Texas Ranks 33rd in Nation for Energy Efficiency

Environment Texas

AUSTIN – As the Public Utility Commission (PUC) of Texas consider a proposal to raise electric rates to pay for new power plants, a new report finds Texas is far behind other states in adopting policies to cut energy waste and promote more efficient use of electricity. Environment Texas called on the state to maximize energy efficiency and avoid schemes to subsidize dirty power plants.

The report by the American Council for an Energy Efficient Economy (ACEEE) ranks Texas 33nd for programs to promote energy efficiency. The report finds that “Texas realizes low levels of electrical savings and does not focus on natural gas efficiency,” hasn’t adopted the latest building efficiency standards, and has played little role in policies to encourage energy-efficient transportation.

“This unimpressive ranking does more than just hurt state pride. It points to a wasteful reliance on fossil fuels which contribute to air pollution and global warming and cost Texas families and businesses more and more each year,” said Rachel Stone, Clean Energy Attorney with Environment Texas.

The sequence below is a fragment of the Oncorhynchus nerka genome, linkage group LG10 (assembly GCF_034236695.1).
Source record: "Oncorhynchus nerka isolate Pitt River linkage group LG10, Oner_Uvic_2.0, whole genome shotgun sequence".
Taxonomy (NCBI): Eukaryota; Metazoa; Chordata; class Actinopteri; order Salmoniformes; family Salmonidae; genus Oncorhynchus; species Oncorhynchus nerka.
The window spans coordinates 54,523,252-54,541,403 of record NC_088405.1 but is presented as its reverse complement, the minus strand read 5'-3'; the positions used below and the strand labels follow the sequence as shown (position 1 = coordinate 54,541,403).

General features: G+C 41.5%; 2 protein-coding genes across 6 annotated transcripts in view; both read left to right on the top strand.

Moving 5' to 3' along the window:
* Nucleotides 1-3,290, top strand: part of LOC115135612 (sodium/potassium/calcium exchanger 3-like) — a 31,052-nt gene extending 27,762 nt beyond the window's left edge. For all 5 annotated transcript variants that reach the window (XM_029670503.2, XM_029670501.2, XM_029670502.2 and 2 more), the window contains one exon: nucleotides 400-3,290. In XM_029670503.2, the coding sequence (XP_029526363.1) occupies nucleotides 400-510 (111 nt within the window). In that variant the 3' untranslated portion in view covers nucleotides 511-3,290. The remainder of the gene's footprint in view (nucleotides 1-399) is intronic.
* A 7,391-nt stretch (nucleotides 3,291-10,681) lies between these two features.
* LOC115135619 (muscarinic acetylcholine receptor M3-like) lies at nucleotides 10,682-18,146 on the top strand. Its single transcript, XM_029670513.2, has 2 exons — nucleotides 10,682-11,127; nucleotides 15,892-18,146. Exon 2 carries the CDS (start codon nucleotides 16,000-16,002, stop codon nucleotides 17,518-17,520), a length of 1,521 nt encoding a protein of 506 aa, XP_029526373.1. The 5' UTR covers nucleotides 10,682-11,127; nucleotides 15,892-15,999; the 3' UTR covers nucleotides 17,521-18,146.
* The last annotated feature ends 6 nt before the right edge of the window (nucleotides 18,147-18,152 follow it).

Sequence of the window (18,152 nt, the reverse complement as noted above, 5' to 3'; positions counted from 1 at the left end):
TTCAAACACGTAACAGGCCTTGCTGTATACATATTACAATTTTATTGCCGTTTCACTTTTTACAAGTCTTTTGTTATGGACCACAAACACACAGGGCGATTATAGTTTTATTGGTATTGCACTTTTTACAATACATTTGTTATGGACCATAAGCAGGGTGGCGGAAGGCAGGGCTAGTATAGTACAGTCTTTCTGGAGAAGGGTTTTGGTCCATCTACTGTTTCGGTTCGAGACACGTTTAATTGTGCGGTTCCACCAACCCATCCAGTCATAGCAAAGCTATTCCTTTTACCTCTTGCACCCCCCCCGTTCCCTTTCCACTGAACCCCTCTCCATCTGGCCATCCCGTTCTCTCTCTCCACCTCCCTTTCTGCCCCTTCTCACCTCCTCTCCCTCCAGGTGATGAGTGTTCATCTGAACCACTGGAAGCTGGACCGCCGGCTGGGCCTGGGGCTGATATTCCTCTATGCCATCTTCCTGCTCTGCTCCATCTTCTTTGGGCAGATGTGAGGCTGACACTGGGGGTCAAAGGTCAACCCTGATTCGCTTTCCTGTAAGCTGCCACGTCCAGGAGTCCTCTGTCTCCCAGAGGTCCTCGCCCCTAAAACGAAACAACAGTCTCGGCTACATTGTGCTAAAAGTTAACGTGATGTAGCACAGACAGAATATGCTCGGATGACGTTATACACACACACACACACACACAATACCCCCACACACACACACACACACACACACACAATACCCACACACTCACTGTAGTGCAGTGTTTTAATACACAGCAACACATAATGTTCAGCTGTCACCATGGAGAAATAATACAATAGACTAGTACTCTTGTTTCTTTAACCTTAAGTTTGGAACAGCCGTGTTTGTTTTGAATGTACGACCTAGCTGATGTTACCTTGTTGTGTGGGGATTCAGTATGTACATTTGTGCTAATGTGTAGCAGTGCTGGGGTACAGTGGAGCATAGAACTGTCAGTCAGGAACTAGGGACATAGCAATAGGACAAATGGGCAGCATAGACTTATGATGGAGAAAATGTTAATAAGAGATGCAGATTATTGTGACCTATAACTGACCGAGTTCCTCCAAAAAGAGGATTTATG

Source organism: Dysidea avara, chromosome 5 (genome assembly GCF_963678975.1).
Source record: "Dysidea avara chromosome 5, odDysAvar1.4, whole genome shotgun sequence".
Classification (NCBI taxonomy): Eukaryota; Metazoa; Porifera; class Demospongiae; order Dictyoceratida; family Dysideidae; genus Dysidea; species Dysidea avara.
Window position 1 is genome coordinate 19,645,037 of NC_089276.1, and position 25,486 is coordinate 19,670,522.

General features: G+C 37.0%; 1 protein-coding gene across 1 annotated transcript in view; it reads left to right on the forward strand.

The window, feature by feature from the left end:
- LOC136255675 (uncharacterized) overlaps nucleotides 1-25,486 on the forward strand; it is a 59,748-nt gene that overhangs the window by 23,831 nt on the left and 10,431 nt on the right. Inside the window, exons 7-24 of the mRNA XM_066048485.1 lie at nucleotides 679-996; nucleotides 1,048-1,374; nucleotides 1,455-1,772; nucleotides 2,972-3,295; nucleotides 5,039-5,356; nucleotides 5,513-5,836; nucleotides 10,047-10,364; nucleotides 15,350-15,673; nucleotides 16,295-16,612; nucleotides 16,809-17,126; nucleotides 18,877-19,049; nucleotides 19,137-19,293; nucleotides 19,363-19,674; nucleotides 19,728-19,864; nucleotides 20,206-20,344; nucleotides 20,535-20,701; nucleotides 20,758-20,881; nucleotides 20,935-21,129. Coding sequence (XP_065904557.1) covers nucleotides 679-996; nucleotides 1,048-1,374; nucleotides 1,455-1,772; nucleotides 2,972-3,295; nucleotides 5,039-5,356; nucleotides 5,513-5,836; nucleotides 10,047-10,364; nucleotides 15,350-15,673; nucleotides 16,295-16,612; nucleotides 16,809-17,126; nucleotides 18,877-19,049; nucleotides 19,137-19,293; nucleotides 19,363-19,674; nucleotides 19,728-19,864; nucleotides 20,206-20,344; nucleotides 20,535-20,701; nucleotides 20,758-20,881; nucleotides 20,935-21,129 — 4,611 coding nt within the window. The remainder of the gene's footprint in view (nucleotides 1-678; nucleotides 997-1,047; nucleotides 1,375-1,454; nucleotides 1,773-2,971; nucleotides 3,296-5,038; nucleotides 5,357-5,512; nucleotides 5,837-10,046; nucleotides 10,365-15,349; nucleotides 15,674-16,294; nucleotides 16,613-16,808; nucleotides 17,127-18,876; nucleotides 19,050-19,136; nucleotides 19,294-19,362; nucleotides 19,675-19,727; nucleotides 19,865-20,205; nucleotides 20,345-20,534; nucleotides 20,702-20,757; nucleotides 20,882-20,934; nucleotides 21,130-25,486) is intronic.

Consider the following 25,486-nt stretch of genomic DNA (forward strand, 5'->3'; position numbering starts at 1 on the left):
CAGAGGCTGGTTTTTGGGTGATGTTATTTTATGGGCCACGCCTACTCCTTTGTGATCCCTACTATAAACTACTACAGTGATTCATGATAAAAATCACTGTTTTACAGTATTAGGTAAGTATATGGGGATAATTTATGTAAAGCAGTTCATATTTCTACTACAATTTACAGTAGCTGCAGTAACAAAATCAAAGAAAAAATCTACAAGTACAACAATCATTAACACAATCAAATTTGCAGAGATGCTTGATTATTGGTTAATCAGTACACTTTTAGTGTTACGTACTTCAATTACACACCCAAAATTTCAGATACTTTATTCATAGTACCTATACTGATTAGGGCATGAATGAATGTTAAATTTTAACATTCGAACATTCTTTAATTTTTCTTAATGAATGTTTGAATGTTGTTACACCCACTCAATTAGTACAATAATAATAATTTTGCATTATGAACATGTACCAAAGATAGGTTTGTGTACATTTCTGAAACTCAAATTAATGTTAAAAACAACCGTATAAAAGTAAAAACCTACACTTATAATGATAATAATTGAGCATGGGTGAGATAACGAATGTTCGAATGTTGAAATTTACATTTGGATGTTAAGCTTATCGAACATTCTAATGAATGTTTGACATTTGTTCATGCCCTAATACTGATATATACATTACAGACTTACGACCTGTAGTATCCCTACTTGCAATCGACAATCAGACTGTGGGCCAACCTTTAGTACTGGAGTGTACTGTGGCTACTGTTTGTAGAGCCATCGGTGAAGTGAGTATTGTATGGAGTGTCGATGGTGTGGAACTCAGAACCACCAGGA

While Texas was an early leader in energy efficiency investments, other states have dramatically increased their energy savings programs, leading to Texas’ decline in the overall state rankings. In a December 2008 report, the PUC found vast potential for energy efficiency in the state which, if tapped, could save Texans as much $11.9 billion on their electric bills. As the PUC considers restructuring the electric market, Environment Texas urged the commission to develop a plan that incentivizes greater use of energy efficiency and demand response and avoids subsidizing some of the state’s dirtiest power plants.  

Environment Texas urged the state to follow the lead of Texas cities which adopted clean energy policies. For example, the State Energy Conservation Office (SECO) is currently considering adoption of model standards for energy efficiency in new residential and commercial buildings. Austin and twenty other Texas cities have adopted the code as have the states of Illinois, Maryland and Massachusetts. SECO will hold a stakeholder meeting on Nov. 15 to consider adoption of more efficient standards for new commercial buildings.